Elphin takes its name from ‘Ailfinn’ meaning white stone. This refers to a large obelisk, which stood by a well here and is recorded as having fallen down in 1675 AD. The town was visited by St Patrick and was the centre for the Christian Church until quite recently. It has the ruins of a cathedral and the bishop’s palace. St Patrick also founded an Episcopal monastery or college at Elphin, believed to be one of the first monasteries founded by him. In pre-Reformation times, Elphin was host to a large number of religious orders and was a religious centre of international significance. This is supported by the appearance of Elphin in a number of pan-European maps in the Middle Ages.

Just outside the town and well worth a visit is the recently restored 18th Century Elphin Windmill, built in 1720, and restored in 1996 to full working condition - the only one in the West, and the oldest in Ireland. This windmill was perfectly located to harness the winds sweeping over the plains of Elphin. Unusual features are its thatched revolving roof and four sails that are turned into the wind by using a tailpole attached to a cartwheel on a circular track.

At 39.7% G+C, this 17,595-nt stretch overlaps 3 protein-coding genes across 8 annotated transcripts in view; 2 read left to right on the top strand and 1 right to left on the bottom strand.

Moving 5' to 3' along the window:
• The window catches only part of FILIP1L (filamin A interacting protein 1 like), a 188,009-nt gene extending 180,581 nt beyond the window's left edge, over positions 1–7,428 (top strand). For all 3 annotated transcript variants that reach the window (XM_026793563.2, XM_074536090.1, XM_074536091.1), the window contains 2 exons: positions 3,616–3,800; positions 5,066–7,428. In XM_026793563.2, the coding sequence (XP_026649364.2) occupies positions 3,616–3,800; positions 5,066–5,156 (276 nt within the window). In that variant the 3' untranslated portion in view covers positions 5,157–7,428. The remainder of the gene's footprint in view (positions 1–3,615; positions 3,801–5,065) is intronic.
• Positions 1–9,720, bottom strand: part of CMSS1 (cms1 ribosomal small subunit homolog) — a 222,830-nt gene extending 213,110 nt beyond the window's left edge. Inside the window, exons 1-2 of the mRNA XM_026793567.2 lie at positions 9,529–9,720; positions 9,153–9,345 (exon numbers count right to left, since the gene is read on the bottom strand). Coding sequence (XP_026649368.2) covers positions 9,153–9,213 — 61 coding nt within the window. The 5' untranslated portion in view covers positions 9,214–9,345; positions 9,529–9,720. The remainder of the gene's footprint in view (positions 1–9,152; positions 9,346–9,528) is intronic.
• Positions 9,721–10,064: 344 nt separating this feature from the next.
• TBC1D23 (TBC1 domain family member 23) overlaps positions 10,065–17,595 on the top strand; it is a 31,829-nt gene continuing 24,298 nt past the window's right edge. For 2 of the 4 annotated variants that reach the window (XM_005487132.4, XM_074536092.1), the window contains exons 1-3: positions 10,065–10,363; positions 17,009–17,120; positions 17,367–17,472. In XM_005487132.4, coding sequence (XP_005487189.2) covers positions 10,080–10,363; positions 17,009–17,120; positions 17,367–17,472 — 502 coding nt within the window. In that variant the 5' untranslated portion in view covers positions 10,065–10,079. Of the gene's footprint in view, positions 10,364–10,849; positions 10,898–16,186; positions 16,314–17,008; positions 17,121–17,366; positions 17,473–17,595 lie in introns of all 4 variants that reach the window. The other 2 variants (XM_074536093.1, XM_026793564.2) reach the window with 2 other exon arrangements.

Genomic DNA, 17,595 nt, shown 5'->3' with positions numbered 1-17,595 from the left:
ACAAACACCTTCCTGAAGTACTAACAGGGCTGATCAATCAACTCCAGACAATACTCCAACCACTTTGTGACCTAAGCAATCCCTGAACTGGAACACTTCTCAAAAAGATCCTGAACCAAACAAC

Also here is the Mill Cottage Agricultural Museum - Open All Year. Both are situated on Windmill Road north of the town of Elphin.





Supported By

This project received grant aid from Roscommon LEADER Partnership Rural Development Programme which is financed by the Irish Government under the Rural Development Programme Ireland 2007-2013 and by the European Agricultural Fund for Rural Development:Europe investing in Rural Areas.